Many people claim Megan Fox gets movie roles only because she's hot, a conclusion which might not necessarily be true. We have seen her acting in movies such as Transformers, Jennifer's Body, Teenage Mutant Ninja Turtles, and in other franchises, and she is okay. However, we can never have an argument about whether she's hot or not, because she is undoubtedly one of the hottest women in Hollywood today.
Soon, other artists streamlined Shuster's original design and made it look more like spandex. Thus, the classic Superman look was born. This was not just the ideal Superman look, but it became the ideal look for superhero costumes period. The success of this design informed essentially every superhero costume ever to follow after it. For a character as popular as Superman, who has been adapted into so many different forms of media, it is an amazing testament to how good his first costume was that when Action Comics hit #1000, Superman was wearing essentially the same costume that he wore 999 issues earlier.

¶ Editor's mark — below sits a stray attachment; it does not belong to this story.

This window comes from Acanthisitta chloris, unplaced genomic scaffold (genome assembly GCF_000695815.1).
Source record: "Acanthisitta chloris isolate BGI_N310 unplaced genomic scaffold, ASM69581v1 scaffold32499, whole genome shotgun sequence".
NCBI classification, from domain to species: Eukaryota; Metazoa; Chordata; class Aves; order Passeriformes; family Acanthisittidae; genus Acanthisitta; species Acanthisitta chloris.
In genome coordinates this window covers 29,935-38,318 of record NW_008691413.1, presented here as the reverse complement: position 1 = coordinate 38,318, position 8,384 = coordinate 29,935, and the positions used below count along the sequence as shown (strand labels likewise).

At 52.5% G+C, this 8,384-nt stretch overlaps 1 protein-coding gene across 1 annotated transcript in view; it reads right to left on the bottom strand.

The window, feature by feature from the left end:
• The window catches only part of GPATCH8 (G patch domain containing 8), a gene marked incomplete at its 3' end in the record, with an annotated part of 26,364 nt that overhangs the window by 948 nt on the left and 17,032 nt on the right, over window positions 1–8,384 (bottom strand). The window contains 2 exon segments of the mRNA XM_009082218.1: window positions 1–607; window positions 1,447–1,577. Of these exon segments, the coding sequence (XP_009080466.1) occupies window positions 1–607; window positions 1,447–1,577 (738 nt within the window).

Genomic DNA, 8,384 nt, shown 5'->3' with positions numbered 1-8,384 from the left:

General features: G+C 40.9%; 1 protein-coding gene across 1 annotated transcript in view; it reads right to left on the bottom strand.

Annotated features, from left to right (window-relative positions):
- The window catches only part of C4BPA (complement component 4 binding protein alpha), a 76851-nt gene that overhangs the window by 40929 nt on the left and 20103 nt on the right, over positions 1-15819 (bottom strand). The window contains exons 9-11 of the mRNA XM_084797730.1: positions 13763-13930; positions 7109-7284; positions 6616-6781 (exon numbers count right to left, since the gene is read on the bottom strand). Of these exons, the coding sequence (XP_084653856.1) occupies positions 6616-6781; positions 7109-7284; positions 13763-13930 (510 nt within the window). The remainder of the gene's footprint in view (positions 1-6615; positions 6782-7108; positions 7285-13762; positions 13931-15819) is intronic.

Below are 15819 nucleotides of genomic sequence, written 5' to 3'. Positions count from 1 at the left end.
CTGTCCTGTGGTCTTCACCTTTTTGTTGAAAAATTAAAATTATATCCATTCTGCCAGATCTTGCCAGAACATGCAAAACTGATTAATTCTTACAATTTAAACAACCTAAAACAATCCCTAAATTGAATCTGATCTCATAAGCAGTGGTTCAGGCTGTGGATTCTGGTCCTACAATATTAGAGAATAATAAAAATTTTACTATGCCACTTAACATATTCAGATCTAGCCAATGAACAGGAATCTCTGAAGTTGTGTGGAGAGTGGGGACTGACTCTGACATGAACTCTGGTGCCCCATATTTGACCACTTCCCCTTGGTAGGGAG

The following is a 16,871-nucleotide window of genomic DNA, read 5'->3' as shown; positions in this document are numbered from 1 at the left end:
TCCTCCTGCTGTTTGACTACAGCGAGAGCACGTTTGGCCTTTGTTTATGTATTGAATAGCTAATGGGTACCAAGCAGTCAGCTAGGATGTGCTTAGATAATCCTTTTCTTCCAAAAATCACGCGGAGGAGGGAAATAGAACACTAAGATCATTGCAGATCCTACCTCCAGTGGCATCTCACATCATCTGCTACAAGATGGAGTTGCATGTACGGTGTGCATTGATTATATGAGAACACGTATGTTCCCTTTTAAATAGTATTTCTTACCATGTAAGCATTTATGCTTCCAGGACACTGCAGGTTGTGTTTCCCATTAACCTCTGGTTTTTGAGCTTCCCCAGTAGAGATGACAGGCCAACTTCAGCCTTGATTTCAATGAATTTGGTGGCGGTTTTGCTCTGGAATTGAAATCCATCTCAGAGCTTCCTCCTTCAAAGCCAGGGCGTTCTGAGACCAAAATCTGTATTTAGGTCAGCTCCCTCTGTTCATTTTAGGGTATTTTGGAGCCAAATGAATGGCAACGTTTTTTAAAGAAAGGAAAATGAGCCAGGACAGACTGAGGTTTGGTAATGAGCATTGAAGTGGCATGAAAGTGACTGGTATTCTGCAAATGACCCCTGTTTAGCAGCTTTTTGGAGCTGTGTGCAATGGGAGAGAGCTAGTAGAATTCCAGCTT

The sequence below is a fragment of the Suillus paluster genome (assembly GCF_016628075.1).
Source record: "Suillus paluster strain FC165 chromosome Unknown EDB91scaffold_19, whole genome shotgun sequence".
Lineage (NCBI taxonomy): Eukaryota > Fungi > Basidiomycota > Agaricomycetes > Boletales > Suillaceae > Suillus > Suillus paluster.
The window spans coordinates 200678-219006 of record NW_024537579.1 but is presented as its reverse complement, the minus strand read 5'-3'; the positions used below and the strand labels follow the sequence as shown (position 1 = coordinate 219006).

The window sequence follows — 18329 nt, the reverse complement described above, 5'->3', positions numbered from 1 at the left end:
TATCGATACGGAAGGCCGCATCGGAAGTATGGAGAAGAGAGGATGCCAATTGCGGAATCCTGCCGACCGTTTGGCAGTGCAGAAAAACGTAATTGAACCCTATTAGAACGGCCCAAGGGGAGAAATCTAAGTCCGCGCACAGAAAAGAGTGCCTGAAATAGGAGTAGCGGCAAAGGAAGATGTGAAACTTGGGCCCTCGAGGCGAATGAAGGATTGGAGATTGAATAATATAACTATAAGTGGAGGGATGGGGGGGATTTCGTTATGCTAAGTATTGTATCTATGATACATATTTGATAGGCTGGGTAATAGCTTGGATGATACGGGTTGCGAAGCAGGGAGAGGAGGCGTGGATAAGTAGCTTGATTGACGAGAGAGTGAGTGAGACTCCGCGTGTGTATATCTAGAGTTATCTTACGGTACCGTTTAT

Comic book artists quite often have the same sort of elements pop up in their costume designs. Jim Lee, for instance, is well known for how much he likes to use collars, either high collars or chokers. One of the all-time great costume designers, Dave Cockrum, used so many sashes on his costume designs that he even ended up drawing a cartoon mocking his own overuse of sashes by having a few of his characters pointing out the similarity in their costumes.
If Nightwing is known for his toned rear, then Power Girl is known for the “boob window.” While the character has a long, storied history in the DC Universe, most readers will only know her by her incredibly silly costume. While there are characters that show more skin than Power Girl, her costume still ranks as one of the most sexualized because of the big hole in the fabric in the middle of her large breasts that serves nothing reason but to show an abundance of cleavage.
Here, we will take a look at the very best of the best when it comes to superhero design. Do note that we are working with at least one major caveat, that the superheroes in question have iconic costumes. It does not do you much good to have a really cool costume if no one knows who you are. As a result, we are heavily weighing in the cultural impact of the costume design when we rank them. Where does a costume stand, historically, within the medium itself? That is one of the most important questions that we address when we start our ranking of the best superhero costumes of all-time.